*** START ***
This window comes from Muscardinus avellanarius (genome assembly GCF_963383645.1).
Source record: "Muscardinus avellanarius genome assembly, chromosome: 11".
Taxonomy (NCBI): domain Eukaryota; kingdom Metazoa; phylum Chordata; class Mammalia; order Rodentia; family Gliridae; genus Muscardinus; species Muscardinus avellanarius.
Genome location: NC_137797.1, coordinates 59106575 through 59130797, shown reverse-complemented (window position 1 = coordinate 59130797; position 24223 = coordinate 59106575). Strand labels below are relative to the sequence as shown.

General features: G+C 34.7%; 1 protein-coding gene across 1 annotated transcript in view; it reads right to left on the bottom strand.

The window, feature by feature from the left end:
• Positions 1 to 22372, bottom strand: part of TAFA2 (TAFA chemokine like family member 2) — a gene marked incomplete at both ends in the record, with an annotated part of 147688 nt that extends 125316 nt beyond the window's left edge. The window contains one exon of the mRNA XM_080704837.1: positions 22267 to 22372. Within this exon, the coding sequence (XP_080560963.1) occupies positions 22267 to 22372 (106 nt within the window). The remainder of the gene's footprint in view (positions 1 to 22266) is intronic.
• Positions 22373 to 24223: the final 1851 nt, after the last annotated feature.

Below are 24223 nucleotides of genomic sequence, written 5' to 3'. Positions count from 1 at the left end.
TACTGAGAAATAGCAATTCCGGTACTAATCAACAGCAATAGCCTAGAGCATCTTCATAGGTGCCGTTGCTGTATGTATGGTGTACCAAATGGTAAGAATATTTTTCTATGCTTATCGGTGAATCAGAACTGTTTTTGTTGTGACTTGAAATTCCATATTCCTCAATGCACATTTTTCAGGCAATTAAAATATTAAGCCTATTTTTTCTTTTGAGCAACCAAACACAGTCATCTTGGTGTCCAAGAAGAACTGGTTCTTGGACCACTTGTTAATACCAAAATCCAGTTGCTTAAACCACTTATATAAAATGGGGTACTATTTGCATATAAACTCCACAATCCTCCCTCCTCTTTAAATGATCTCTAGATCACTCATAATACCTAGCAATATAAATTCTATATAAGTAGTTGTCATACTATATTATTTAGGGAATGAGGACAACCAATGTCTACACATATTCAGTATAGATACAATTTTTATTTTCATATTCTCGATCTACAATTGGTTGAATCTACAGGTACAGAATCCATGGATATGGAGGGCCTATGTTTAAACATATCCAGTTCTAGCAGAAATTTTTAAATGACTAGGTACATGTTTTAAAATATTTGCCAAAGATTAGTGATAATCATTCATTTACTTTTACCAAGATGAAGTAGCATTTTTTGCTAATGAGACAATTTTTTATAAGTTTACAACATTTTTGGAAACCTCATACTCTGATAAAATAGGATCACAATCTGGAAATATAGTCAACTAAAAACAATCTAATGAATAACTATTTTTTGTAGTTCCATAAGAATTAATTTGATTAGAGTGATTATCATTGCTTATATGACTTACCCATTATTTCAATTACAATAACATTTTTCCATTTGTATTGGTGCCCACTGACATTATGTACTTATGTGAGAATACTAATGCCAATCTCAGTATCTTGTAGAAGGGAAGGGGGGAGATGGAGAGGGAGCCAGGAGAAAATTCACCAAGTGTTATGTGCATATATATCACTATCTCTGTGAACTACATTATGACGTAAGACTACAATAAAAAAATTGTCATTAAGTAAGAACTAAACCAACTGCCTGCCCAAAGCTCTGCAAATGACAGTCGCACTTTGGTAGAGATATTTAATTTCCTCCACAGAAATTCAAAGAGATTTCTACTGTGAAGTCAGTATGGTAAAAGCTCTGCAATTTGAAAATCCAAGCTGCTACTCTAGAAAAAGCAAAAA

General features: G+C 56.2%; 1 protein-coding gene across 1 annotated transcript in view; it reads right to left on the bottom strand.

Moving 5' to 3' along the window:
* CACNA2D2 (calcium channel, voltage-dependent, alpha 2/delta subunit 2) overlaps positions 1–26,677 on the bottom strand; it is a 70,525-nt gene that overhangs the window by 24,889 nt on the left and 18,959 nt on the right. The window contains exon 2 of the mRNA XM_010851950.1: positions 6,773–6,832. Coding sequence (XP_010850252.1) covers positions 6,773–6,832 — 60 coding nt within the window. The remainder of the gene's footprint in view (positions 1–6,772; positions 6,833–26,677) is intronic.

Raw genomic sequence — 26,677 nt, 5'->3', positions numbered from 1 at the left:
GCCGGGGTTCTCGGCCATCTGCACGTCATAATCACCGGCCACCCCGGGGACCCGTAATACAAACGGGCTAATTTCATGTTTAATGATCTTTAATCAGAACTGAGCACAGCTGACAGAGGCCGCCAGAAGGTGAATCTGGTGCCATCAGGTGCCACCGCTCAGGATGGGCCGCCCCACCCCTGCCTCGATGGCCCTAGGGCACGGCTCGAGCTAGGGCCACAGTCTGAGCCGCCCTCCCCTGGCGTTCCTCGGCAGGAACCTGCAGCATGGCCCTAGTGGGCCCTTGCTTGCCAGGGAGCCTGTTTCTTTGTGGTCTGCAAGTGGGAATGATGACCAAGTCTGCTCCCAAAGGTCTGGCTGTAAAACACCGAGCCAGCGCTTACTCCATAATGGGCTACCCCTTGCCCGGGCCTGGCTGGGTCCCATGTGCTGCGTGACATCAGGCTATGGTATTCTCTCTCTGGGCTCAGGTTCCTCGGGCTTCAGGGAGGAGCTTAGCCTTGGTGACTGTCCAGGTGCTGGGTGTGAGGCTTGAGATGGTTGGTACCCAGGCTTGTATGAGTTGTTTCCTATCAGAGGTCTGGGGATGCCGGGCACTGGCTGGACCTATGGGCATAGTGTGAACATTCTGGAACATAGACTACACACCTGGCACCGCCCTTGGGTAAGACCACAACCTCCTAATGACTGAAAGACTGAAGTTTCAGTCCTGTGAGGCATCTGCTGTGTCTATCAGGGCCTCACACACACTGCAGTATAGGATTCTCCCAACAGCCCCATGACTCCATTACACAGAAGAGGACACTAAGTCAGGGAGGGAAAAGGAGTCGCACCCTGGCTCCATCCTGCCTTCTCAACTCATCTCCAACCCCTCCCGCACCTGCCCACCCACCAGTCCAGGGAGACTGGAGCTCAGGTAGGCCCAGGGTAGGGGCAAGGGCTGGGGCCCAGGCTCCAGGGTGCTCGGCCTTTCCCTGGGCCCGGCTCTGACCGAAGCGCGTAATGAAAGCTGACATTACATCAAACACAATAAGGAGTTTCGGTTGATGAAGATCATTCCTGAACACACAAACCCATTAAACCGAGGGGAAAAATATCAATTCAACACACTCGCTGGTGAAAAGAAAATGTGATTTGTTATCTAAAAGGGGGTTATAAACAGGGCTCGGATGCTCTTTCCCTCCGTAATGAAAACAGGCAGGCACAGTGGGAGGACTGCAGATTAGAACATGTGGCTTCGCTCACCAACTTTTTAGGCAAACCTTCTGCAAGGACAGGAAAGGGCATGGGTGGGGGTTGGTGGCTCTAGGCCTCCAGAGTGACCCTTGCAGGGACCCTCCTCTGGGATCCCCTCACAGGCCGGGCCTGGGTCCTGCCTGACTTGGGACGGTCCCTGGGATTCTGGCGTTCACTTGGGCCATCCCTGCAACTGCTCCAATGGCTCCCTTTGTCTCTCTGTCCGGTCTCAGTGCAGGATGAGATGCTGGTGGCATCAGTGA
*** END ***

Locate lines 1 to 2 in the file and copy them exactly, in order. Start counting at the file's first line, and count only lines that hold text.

This window comes from Muscardinus avellanarius (genome assembly GCF_963383645.1).
Source record: "Muscardinus avellanarius genome assembly, chromosome: 11".